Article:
The Florida Department of Environmental Protection on Oct. 5 approved air permitting that would allow Tampa Electric to sharply ramp up the amount of regular natural gas it fires in the Polk Power Station (PPS) Unit 1, which is an integrated gasification combined-cycle unit built in the 1990s that fires syngas derived from coal and petroleum coke.
The existing PPS Unit 1 a 260-MW combined cycle combustion turbine which fires syngas or natural gas. In addition, the PPS facility has: two nominal 165-MW simple cycle gas turbines firing either natural gas or No. 2 fuel oil which comprise Units 2 and 3; and two nominal 165-MW simple cycle gas turbines firing only natural gas which comprise Units 4 and 5. Units 2-5 are in the process of being converted from simple cycle turbine generators to a “4-on-1” combined cycle configuration with four duct-fired heat recovery steam generators (HRSGs), one steam electric generator, a mechanical draft cooling tower, and other ancillary equipment.
The permit approved Oct. 5 increases the hours of operation that the PPS Unit 1 is authorized to fire natural gas only from 876 hours to 3,000 hours per year. No physical changes were proposed to Unit 1 to accommodate the increased use of natural gas. This IGCC includes a General Electric Model Number 7FA unit that is already capable of firing both syngas and natural gas.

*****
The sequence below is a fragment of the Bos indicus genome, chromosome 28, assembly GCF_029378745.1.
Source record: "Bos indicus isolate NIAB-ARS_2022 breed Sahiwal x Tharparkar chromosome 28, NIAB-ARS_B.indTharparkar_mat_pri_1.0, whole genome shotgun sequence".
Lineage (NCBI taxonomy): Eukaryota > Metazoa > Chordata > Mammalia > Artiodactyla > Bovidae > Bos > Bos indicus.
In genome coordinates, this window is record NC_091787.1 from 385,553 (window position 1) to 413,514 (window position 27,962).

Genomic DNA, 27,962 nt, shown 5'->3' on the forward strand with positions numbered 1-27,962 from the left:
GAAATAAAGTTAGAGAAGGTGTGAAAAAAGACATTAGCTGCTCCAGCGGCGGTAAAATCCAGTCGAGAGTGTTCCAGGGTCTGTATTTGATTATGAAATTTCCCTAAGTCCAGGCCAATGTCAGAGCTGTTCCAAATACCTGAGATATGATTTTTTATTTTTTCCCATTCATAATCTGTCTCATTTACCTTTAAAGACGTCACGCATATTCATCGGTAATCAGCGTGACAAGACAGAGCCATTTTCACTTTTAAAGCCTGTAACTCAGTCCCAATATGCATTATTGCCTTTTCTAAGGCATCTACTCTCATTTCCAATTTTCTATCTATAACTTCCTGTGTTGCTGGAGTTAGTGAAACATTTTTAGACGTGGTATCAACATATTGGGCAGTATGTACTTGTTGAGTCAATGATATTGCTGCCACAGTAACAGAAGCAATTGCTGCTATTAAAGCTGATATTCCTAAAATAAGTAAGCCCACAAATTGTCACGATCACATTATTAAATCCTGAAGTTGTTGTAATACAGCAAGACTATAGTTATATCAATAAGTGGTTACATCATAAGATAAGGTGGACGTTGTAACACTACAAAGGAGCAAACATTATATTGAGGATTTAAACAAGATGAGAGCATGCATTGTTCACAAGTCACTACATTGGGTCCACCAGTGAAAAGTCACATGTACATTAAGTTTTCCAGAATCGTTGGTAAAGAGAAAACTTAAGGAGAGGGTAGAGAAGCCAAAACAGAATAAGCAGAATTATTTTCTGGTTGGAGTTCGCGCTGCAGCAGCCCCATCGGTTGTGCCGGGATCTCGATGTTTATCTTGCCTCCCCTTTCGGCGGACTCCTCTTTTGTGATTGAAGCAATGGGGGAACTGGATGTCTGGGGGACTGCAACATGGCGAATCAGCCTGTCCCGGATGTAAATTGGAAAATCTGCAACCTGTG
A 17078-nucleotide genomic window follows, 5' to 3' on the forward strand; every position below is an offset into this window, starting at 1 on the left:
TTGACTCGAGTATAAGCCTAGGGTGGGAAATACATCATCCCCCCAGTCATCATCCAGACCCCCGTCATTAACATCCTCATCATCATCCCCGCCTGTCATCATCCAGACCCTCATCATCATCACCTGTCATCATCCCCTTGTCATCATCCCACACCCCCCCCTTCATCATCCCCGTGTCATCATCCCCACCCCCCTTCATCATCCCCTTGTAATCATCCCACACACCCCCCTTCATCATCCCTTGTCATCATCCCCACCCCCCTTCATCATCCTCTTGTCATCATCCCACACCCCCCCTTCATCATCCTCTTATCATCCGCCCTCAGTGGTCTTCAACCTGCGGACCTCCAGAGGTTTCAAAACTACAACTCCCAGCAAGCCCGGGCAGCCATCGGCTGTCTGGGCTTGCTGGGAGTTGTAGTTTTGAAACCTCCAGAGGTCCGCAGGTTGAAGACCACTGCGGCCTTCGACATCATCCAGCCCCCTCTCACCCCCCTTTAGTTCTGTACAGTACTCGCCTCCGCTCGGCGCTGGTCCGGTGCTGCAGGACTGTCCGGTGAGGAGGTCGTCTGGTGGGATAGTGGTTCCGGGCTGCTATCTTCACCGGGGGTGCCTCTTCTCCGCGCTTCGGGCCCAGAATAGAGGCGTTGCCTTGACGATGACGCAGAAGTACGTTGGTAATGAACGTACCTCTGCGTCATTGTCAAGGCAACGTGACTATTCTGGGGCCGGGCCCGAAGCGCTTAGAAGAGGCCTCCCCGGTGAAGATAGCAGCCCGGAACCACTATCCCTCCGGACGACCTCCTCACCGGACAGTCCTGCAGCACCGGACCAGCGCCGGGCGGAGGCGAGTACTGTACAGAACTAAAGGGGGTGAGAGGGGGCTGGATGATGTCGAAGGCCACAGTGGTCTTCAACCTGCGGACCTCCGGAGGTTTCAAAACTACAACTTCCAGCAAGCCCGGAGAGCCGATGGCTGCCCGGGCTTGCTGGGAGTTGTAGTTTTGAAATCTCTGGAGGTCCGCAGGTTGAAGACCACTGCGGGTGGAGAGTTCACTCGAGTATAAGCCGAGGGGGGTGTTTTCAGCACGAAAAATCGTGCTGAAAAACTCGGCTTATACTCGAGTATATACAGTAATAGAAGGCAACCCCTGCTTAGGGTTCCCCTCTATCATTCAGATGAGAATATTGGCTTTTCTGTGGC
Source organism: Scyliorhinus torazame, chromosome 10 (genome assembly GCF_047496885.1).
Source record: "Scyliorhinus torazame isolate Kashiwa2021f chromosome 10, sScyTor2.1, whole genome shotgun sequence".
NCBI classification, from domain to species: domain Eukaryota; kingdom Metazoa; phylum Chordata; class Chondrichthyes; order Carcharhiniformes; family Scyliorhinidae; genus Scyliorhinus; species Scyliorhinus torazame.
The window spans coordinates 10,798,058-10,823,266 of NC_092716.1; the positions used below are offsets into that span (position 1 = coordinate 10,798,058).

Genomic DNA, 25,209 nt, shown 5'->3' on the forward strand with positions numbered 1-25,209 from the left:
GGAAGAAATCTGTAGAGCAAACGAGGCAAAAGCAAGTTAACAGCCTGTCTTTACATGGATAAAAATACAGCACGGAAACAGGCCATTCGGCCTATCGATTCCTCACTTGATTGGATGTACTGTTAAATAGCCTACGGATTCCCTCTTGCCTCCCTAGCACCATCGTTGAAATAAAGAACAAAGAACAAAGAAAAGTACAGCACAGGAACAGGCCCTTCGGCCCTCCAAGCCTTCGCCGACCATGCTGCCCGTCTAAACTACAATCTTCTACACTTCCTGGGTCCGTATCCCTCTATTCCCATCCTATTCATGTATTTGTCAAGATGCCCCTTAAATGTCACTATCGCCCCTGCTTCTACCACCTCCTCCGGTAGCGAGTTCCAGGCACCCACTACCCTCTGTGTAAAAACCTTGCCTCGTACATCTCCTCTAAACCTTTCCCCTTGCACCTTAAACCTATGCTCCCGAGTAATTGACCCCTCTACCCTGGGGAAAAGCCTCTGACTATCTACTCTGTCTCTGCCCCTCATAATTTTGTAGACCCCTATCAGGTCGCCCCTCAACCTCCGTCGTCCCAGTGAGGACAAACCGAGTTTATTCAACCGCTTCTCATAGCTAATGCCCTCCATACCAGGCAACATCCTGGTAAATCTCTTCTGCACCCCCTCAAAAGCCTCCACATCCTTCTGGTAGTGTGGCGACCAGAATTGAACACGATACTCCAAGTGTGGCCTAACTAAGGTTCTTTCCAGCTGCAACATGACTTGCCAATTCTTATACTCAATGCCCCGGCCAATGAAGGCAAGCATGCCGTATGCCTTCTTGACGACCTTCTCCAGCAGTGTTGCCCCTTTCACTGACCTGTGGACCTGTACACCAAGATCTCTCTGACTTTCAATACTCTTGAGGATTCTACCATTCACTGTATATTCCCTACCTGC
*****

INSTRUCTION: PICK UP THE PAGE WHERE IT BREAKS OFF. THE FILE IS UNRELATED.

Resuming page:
Notable is that the combined-cycle conversion of the simple-cycle units (Units 2-5) at Polk will be completed in January 2017, said Tampa Electric officials in Sept. 1 fuel testimony filed at the Florida Public Service Commission. Penelope A. Rusk, the utility’s Manager, Rates in the Regulatory Affairs Department, when asked if there are any significant events reflected in the calculation of the 2017 fuel and purchased power and capacity cost recovery projections, replied: “Yes, the company’s highly efficient Polk combined cycle (‘CC’) unit is anticipated to begin commercial service in January 2017. The unit will provide reliable and efficient natural gas-fired generation for customers. As stated in the testimony of Tampa Electric witness J. Brent Caldwell, the company did not require new natural gas supply or transportation agreements to serve this unit, due to the flexibility of the company’s existing natural gas supply portfolio.”